On Sunday, March 25, the European Union celebrated the fiftieth anniversary of the signing of the Treaty of Rome, which in 1957 established a customs union, common market, and institutions of economic cooperation among six European states—which have now become twenty-seven. Earlier in the month there was another anniversary. The United States, its coalition allies, and Iraq noted the beginning of their fifth year of combined international and internecine war in Iraq, initiated by Washington to establish peace in the Middle East.

I link the two anniversaries to make the point that even though NATO kept the peace in cold war Europe, the EU made the peace. The anniversary observances celebrated the “Europe” that in little more than fifty years has transformed a political terrain ravaged by genocidal war, totalitarian politics, torture, secret police, and a devastated human generation into a zone of peaceful cooperation and rejection of war, as well as political and economic progress, social advance, and institutional altruism without precedent in the history of the nation-state system.

The influential Washington writer Robert Kagan, meaning to be condescending, called this Europe “Paradise” in his 2003 book, Of Paradise and Power. He suggested that it existed only thanks to the United States, otherwise known as “Power.” Europe was “Venus,” he said, basking in complacent peace, progress, and prosperity, while “Mars,” a vigilant and self-sacrificial United States, kept these Europeans safe from what neoconservatives like to call the Hobbesian external world, red in tooth and claw, lusting to ravish Venus.

His book was meant to make Americans feel good about themselves, a manly race protecting their lessers, and to shame post–cold war Europeans into doing more to help the United States in its invasions, wars, kidnappings, extralegal assassinations, torture, and secret imprisonments, directed against terrorist or rogue nations such as Iraq, Iran, and North Korea, and failed nations like Afghanistan and Somalia, as well as al-Qaeda, the bearded assassins of Hamas and Hezbollah, and their fellow Islamic extremists in nations spanning the planet.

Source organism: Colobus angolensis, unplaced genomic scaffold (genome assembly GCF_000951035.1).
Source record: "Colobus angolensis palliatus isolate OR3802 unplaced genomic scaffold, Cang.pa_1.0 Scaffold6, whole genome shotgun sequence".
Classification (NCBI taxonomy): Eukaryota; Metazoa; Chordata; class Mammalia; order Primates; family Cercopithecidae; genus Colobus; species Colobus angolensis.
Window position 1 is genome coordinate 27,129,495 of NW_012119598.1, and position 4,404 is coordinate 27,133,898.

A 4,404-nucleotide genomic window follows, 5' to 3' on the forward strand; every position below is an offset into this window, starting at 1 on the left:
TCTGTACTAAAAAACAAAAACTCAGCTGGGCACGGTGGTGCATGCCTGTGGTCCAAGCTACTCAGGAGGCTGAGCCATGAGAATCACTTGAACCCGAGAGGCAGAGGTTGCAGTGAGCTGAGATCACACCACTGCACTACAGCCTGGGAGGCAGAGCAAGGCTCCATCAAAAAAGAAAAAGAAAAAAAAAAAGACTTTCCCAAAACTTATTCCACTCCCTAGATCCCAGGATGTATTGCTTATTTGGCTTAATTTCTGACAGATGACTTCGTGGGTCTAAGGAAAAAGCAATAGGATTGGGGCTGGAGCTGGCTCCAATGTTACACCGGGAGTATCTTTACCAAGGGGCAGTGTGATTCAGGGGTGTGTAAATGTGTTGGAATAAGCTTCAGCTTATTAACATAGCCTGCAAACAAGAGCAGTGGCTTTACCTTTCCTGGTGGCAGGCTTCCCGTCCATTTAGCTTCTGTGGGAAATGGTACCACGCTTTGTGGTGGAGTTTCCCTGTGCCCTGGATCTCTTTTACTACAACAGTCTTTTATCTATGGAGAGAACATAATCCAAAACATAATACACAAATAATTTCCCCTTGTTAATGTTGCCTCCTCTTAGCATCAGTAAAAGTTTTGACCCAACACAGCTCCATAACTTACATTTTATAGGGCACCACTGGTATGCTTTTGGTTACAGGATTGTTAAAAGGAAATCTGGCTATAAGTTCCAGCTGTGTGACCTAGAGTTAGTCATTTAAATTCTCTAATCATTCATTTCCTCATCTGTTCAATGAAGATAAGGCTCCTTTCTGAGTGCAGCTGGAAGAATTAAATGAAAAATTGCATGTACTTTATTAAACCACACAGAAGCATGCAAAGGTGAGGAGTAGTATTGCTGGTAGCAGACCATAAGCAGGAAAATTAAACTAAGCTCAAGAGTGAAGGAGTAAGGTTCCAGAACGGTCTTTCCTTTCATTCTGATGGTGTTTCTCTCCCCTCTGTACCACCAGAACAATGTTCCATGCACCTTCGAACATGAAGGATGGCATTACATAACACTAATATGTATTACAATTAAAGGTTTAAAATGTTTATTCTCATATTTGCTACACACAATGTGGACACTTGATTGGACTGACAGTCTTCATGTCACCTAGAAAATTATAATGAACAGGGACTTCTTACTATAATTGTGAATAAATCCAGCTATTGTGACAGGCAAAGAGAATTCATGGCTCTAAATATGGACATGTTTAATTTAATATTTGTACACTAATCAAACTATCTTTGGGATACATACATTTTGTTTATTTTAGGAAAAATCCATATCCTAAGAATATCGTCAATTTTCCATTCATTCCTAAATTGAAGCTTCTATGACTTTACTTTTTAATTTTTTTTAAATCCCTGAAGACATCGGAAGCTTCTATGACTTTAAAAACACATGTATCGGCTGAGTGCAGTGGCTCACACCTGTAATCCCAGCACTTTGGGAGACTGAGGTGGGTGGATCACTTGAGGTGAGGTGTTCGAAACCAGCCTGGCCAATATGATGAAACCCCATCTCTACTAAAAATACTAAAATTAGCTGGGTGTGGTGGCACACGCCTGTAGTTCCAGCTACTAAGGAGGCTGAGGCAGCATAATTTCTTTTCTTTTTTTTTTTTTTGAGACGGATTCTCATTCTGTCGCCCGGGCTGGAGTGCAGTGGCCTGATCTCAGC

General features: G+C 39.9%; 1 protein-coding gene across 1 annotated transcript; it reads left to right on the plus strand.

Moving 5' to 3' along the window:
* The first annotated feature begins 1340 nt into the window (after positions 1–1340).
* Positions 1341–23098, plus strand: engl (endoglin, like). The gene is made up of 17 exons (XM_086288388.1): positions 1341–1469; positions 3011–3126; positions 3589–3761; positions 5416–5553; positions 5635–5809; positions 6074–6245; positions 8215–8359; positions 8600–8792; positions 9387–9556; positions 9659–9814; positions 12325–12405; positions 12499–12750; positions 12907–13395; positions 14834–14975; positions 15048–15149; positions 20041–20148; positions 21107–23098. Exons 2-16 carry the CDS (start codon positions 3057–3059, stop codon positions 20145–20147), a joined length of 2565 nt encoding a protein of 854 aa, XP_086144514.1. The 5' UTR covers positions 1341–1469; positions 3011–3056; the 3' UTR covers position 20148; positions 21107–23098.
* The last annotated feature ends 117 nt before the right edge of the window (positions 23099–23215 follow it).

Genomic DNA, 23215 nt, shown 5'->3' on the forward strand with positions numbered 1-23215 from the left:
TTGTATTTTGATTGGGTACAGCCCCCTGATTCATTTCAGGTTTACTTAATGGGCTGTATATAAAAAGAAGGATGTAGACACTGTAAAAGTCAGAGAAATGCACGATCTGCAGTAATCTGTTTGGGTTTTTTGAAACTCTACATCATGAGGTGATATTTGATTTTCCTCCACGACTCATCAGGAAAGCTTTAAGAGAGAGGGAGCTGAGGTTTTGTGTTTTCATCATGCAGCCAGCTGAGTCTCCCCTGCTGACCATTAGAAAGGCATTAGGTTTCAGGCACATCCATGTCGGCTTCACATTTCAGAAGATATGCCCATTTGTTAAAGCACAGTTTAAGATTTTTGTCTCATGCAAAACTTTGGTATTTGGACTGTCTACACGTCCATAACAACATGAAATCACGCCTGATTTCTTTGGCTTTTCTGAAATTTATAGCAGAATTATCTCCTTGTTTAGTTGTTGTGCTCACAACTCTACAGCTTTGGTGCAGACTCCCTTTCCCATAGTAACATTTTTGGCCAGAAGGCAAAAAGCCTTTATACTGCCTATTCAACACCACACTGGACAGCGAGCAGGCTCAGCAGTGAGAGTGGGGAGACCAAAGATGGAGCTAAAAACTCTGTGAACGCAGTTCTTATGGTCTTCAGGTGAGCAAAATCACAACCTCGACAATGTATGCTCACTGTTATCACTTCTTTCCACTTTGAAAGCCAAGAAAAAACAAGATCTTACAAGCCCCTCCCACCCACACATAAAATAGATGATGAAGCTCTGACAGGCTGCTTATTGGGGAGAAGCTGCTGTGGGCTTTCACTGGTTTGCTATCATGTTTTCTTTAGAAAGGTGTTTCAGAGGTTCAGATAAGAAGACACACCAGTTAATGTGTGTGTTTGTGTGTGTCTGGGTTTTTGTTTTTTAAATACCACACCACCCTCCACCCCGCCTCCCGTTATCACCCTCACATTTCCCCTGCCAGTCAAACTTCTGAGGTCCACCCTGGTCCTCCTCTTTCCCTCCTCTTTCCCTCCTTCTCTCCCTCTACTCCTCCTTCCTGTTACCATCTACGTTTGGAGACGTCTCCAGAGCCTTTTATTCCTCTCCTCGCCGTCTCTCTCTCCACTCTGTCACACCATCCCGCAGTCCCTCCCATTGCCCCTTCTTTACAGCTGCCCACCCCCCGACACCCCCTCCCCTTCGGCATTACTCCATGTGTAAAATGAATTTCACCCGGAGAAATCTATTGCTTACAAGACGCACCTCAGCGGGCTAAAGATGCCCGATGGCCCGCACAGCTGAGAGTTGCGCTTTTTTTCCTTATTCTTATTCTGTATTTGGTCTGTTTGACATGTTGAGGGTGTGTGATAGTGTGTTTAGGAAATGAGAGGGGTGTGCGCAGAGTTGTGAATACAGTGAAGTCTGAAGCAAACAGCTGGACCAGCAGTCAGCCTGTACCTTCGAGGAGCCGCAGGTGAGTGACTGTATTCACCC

These Europeans instead were preoccupied with training and subsidizing the states formerly under Soviet control in the Baltic region and in the Warsaw Pact, many of them with particularly tormented histories of foreign or national oppression or domestic ethnic conflict, to develop the democratic institutions and progressive economies that would fit them to become members of the European Union. Today, most of them are already members of the EU of twenty-seven, and more are on the way to membership. Not all of those already inside are happy with it all.* Pan-EU polls tend to show unenthusiastic approval of membership, but approval nonetheless, even in Britain and Poland, where public opinion is the most hostile. As Charles Moore of the anti-EU Daily Telegraph acknowledged on the eve of the EU anniversary, “The queue to join has always been bigger than the number determined to stay out. As for a queue to leave, there isn’t one.”

The year 1957 was not the real start of what became the European Union. That was the Treaty of Paris in April 1951, when, following a French initiative, West Germany, Belgium, the Netherlands, Luxembourg, Italy, and France placed their war-making industries under common control. The purpose was to make peace in Europe permanent. When the French official Jean Monnet conveyed to German Chancellor Konrad Adenauer the French proposal to create the coal and steel community, Adenauer replied, “I have waited for twenty-five years for a move like this…. Germany knows that its fate is bound up with that of Western Europe as a whole.”

Two years before, in April 1949, NATO had been formed with the same purpose, binding the United States and Canada to the Western European democracies in mutually defensive military alliance. The two institutions succeeded far beyond what most then could have imagined. By 1990, the Soviet Union was history, the Warsaw Pact states free. What did it?